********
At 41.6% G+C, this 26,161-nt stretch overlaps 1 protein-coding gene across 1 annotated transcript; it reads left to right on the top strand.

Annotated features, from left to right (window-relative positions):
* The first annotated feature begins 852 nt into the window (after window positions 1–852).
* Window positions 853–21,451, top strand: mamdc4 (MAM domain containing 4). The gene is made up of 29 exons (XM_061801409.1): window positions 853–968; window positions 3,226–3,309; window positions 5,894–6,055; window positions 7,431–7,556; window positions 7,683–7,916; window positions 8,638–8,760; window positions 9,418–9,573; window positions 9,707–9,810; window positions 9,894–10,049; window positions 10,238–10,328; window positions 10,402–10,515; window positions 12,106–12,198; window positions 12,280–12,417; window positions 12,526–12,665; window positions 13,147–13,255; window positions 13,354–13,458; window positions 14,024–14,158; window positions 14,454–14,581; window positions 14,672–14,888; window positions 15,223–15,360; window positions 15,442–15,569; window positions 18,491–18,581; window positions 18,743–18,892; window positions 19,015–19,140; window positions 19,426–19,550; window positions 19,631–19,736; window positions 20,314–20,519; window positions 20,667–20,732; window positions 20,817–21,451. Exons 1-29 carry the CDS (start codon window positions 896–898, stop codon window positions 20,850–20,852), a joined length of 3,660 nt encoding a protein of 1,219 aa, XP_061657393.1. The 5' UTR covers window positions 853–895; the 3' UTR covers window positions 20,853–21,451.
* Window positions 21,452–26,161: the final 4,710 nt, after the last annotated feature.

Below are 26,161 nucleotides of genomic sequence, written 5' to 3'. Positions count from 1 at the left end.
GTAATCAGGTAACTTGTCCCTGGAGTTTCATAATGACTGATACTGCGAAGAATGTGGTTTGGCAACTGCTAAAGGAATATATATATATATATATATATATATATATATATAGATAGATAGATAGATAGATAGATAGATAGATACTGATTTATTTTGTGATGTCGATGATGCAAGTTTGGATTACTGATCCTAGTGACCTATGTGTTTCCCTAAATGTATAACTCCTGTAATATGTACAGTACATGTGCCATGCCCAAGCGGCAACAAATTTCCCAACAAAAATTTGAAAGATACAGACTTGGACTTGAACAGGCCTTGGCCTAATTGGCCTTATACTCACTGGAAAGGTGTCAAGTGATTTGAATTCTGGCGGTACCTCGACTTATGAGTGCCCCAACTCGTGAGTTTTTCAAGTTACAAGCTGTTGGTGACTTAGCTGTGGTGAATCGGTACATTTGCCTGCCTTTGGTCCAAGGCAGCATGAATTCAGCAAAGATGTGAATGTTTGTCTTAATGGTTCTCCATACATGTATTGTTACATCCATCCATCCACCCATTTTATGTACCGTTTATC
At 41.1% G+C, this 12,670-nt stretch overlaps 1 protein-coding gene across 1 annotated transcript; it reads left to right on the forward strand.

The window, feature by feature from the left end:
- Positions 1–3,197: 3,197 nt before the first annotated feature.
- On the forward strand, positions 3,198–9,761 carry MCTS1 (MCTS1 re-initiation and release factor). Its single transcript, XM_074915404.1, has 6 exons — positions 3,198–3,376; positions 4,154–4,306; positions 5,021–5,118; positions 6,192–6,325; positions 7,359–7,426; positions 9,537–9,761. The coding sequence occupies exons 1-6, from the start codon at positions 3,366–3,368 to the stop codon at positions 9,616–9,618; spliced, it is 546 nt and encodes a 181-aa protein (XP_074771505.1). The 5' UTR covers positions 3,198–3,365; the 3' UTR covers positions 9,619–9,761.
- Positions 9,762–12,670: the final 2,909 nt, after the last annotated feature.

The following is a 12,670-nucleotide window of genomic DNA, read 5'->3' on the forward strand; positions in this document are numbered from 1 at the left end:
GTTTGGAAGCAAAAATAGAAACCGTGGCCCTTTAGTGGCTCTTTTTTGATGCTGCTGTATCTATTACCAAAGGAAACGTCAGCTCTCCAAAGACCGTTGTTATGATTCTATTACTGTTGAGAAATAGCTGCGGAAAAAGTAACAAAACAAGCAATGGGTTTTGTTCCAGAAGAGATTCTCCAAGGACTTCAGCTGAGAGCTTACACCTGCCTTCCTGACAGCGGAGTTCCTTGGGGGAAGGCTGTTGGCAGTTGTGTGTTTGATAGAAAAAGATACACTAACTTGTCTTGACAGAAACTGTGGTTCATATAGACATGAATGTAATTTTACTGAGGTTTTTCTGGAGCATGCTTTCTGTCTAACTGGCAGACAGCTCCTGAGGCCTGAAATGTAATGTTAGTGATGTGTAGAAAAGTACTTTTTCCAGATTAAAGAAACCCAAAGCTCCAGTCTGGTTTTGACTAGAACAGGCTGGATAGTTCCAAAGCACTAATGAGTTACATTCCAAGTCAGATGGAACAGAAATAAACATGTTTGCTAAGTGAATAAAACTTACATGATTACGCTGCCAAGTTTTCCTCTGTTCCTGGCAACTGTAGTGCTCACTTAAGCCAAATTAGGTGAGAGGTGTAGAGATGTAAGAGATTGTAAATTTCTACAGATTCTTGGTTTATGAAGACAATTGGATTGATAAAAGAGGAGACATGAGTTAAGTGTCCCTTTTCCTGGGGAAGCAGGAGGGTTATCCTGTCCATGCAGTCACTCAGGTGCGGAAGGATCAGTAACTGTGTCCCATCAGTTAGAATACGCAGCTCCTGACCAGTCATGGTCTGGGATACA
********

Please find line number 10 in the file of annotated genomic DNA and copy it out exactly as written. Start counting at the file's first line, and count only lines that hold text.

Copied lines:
- Positions 1–3,197: 3,197 nt before the first annotated feature.